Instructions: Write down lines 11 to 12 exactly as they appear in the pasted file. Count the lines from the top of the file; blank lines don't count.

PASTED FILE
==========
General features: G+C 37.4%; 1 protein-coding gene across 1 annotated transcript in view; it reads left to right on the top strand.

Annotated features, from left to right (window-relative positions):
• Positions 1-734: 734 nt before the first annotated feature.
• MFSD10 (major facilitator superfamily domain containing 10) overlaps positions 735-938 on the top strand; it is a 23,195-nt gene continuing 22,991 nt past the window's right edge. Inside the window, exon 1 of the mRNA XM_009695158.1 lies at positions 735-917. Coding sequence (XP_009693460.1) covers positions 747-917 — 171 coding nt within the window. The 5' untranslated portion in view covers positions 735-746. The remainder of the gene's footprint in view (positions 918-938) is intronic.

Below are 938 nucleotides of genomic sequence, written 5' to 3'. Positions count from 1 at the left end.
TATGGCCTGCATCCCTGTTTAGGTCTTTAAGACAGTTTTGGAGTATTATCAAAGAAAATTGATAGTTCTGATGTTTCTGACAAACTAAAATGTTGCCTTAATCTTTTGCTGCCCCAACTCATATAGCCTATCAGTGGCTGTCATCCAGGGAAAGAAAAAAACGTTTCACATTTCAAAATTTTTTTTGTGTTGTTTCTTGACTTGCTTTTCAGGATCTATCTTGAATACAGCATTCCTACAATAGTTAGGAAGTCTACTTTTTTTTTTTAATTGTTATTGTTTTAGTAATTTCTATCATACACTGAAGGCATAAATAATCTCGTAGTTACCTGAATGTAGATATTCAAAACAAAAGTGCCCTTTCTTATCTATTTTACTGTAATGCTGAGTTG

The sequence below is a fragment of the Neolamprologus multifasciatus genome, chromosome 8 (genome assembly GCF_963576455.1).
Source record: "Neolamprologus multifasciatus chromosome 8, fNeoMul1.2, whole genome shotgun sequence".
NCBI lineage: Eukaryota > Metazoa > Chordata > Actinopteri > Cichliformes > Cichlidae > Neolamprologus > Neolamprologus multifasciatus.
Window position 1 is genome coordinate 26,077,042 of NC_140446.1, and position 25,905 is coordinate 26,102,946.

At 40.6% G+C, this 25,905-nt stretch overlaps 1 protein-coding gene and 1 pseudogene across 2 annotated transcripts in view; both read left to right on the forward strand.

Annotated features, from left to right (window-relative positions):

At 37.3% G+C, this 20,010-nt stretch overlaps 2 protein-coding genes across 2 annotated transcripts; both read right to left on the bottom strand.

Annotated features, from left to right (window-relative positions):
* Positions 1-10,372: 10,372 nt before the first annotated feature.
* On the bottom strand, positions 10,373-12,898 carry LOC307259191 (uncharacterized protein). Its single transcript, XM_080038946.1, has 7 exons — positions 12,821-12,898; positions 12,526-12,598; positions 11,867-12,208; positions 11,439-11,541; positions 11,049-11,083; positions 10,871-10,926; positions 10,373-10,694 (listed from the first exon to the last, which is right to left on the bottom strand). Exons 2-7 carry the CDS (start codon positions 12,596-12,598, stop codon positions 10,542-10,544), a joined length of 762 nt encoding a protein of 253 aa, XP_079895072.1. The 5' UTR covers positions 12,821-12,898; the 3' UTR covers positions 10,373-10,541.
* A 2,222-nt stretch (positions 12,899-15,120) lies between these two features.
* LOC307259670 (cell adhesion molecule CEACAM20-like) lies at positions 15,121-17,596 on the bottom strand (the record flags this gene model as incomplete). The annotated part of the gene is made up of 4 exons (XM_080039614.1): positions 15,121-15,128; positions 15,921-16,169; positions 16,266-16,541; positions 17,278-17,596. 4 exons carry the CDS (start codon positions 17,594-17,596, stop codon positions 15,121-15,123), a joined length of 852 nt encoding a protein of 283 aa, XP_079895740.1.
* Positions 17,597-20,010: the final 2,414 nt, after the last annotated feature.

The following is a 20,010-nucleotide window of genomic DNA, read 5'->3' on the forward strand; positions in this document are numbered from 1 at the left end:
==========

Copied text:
At 40.6% G+C, this 25,905-nt stretch overlaps 1 protein-coding gene and 1 pseudogene across 2 annotated transcripts in view; both read left to right on the forward strand.

Annotated features, from left to right (window-relative positions):